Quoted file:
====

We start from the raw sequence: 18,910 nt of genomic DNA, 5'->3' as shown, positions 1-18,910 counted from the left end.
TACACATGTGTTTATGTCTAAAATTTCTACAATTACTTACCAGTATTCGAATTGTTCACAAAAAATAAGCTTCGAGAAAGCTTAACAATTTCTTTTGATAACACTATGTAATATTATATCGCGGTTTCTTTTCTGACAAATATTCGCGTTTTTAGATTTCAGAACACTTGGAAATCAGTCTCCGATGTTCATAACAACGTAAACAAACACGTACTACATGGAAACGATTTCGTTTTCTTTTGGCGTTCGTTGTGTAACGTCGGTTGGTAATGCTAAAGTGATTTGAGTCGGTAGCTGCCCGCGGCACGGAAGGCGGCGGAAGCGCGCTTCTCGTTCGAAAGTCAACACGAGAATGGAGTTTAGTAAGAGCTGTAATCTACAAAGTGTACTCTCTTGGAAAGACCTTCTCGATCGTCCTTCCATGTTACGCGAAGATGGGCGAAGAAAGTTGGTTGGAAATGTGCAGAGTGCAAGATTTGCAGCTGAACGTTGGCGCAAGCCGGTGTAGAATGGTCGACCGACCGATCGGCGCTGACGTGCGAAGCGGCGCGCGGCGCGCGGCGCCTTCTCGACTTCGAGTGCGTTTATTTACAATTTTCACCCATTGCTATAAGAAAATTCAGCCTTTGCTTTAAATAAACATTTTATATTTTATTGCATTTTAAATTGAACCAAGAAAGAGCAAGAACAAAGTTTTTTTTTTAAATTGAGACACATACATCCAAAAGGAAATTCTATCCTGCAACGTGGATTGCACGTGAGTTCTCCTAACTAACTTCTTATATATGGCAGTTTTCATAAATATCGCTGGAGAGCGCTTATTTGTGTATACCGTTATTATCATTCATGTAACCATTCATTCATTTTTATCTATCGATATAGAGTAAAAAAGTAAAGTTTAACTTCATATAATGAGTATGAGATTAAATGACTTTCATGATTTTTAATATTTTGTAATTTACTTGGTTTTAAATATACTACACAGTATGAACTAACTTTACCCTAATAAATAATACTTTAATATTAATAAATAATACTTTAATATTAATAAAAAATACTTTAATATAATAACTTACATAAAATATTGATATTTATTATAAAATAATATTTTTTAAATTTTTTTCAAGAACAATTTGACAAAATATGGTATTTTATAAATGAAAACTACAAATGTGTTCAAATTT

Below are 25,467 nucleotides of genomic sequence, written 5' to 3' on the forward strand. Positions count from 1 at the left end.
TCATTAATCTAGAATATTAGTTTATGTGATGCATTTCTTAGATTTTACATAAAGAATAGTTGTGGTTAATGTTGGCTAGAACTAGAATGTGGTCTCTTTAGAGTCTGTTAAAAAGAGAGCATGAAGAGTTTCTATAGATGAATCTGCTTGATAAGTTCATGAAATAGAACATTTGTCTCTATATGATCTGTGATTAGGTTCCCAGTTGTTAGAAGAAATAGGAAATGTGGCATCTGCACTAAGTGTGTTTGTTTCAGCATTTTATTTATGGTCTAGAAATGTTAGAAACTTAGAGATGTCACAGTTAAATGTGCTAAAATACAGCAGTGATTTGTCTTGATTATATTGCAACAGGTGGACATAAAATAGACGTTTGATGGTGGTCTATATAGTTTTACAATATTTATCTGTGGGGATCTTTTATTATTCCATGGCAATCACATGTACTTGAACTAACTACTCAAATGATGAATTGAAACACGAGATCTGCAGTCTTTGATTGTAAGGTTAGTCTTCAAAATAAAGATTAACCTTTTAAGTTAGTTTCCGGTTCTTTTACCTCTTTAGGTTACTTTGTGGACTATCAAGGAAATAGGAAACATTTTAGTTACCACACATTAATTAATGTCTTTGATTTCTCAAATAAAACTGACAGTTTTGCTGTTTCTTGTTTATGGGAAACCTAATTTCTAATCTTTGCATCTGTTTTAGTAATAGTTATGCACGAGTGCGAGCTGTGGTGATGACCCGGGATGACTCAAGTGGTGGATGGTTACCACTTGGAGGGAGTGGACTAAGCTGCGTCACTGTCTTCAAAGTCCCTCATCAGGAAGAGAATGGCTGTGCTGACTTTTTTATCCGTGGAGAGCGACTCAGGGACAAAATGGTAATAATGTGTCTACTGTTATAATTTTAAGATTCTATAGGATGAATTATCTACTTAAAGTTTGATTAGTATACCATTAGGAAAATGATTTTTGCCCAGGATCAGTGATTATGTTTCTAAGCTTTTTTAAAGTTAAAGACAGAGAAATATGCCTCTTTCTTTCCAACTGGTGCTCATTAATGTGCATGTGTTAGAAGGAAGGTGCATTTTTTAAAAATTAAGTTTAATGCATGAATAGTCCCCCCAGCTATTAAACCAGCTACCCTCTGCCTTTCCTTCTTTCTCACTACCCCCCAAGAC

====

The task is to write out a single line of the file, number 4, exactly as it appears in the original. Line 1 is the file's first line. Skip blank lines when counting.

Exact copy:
TCATTAATCTAGAATATTAGTTTATGTGATGCATTTCTTAGATTTTACATAAAGAATAGTTGTGGTTAATGTTGGCTAGAACTAGAATGTGGTCTCTTTAGAGTCTGTTAAAAAGAGAGCATGAAGAGTTTCTATAGATGAATCTGCTTGATAAGTTCATGAAATAGAACATTTGTCTCTATATGATCTGTGATTAGGTTCCCAGTTGTTAGAAGAAATAGGAAATGTGGCATCTGCACTAAGTGTGTTTGTTTCAGCATTTTATTTATGGTCTAGAAATGTTAGAAACTTAGAGATGTCACAGTTAAATGTGCTAAAATACAGCAGTGATTTGTCTTGATTATATTGCAACAGGTGGACATAAAATAGACGTTTGATGGTGGTCTATATAGTTTTACAATATTTATCTGTGGGGATCTTTTATTATTCCATGGCAATCACATGTACTTGAACTAACTACTCAAATGATGAATTGAAACACGAGATCTGCAGTCTTTGATTGTAAGGTTAGTCTTCAAAATAAAGATTAACCTTTTAAGTTAGTTTCCGGTTCTTTTACCTCTTTAGGTTACTTTGTGGACTATCAAGGAAATAGGAAACATTTTAGTTACCACACATTAATTAATGTCTTTGATTTCTCAAATAAAACTGACAGTTTTGCTGTTTCTTGTTTATGGGAAACCTAATTTCTAATCTTTGCATCTGTTTTAGTAATAGTTATGCACGAGTGCGAGCTGTGGTGATGACCCGGGATGACTCAAGTGGTGGATGGTTACCACTTGGAGGGAGTGGACTAAGCTGCGTCACTGTCTTCAAAGTCCCTCATCAGGAAGAGAATGGCTGTGCTGACTTTTTTATCCGTGGAGAGCGACTCAGGGACAAAATGGTAATAATGTGTCTACTGTTATAATTTTAAGATTCTATAGGATGAATTATCTACTTAAAGTTTGATTAGTATACCATTAGGAAAATGATTTTTGCCCAGGATCAGTGATTATGTTTCTAAGCTTTTTTAAAGTTAAAGACAGAGAAATATGCCTCTTTCTTTCCAACTGGTGCTCATTAATGTGCATGTGTTAGAAGGAAGGTGCATTTTTTAAAAATTAAGTTTAATGCATGAATAGTCCCCCCAGCTATTAAACCAGCTACCCTCTGCCTTTCCTTCTTTCTCACTACCCCCCAAGAC